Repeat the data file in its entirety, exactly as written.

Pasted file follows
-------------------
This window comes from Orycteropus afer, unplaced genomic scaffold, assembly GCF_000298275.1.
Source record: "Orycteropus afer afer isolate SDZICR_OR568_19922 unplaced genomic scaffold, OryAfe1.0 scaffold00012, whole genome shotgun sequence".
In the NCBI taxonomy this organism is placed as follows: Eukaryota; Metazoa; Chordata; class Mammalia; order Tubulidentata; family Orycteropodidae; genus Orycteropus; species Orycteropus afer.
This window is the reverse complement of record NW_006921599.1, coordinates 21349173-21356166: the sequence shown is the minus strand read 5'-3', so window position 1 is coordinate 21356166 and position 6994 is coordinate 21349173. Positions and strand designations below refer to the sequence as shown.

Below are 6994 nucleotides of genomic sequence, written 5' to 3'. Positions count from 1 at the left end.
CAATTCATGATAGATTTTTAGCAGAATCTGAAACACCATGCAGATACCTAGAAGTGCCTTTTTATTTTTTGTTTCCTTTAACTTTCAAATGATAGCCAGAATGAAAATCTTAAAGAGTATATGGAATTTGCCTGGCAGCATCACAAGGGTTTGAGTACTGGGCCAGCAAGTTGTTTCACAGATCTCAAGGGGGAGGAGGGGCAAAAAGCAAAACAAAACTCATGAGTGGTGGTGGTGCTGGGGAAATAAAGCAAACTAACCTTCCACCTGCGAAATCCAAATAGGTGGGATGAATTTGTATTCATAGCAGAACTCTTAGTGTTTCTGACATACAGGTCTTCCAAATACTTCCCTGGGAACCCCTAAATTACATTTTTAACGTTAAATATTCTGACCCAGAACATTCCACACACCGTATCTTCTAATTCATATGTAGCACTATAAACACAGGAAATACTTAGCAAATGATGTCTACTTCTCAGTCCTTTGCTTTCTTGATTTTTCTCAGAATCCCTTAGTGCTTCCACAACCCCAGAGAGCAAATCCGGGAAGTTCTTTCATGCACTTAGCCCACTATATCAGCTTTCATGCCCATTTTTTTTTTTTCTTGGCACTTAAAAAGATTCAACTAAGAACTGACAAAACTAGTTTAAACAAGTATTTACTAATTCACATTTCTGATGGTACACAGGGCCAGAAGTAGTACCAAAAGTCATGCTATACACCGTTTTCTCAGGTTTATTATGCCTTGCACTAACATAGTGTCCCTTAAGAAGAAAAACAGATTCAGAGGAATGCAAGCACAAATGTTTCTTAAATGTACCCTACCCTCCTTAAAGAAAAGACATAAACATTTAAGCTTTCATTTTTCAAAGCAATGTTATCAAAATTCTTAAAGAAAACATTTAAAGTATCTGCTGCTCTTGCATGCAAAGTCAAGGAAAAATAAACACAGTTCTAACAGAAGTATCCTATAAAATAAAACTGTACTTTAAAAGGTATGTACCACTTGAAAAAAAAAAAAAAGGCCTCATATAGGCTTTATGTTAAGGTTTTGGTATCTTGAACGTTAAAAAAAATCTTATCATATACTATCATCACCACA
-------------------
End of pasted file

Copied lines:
This window comes from Orycteropus afer, unplaced genomic scaffold, assembly GCF_000298275.1.
Source record: "Orycteropus afer afer isolate SDZICR_OR568_19922 unplaced genomic scaffold, OryAfe1.0 scaffold00012, whole genome shotgun sequence".
In the NCBI taxonomy this organism is placed as follows: Eukaryota; Metazoa; Chordata; class Mammalia; order Tubulidentata; family Orycteropodidae; genus Orycteropus; species Orycteropus afer.
This window is the reverse complement of record NW_006921599.1, coordinates 21349173-21356166: the sequence shown is the minus strand read 5'-3', so window position 1 is coordinate 21356166 and position 6994 is coordinate 21349173. Positions and strand designations below refer to the sequence as shown.

Below are 6994 nucleotides of genomic sequence, written 5' to 3'. Positions count from 1 at the left end.
CAATTCATGATAGATTTTTAGCAGAATCTGAAACACCATGCAGATACCTAGAAGTGCCTTTTTATTTTTTGTTTCCTTTAACTTTCAAATGATAGCCAGAATGAAAATCTTAAAGAGTATATGGAATTTGCCTGGCAGCATCACAAGGGTTTGAGTACTGGGCCAGCAAGTTGTTTCACAGATCTCAAGGGGGAGGAGGGGCAAAAAGCAAAACAAAACTCATGAGTGGTGGTGGTGCTGGGGAAATAAAGCAAACTAACCTTCCACCTGCGAAATCCAAATAGGTGGGATGAATTTGTATTCATAGCAGAACTCTTAGTGTTTCTGACATACAGGTCTTCCAAATACTTCCCTGGGAACCCCTAAATTACATTTTTAACGTTAAATATTCTGACCCAGAACATTCCACACACCGTATCTTCTAATTCATATGTAGCACTATAAACACAGGAAATACTTAGCAAATGATGTCTACTTCTCAGTCCTTTGCTTTCTTGATTTTTCTCAGAATCCCTTAGTGCTTCCACAACCCCAGAGAGCAAATCCGGGAAGTTCTTTCATGCACTTAGCCCACTATATCAGCTTTCATGCCCATTTTTTTTTTTTCTTGGCACTTAAAAAGATTCAACTAAGAACTGACAAAACTAGTTTAAACAAGTATTTACTAATTCACATTTCTGATGGTACACAGGGCCAGAAGTAGTACCAAAAGTCATGCTATACACCGTTTTCTCAGGTTTATTATGCCTTGCACTAACATAGTGTCCCTTAAGAAGAAAAACAGATTCAGAGGAATGCAAGCACAAATGTTTCTTAAATGTACCCTACCCTCCTTAAAGAAAAGACATAAACATTTAAGCTTTCATTTTTCAAAGCAATGTTATCAAAATTCTTAAAGAAAACATTTAAAGTATCTGCTGCTCTTGCATGCAAAGTCAAGGAAAAATAAACACAGTTCTAACAGAAGTATCCTATAAAATAAAACTGTACTTTAAAAGGTATGTACCACTTGAAAAAAAAAAAAAAGGCCTCATATAGGCTTTATGTTAAGGTTTTGGTATCTTGAACGTTAAAAAAAATCTTATCATATACTATCATCACCACA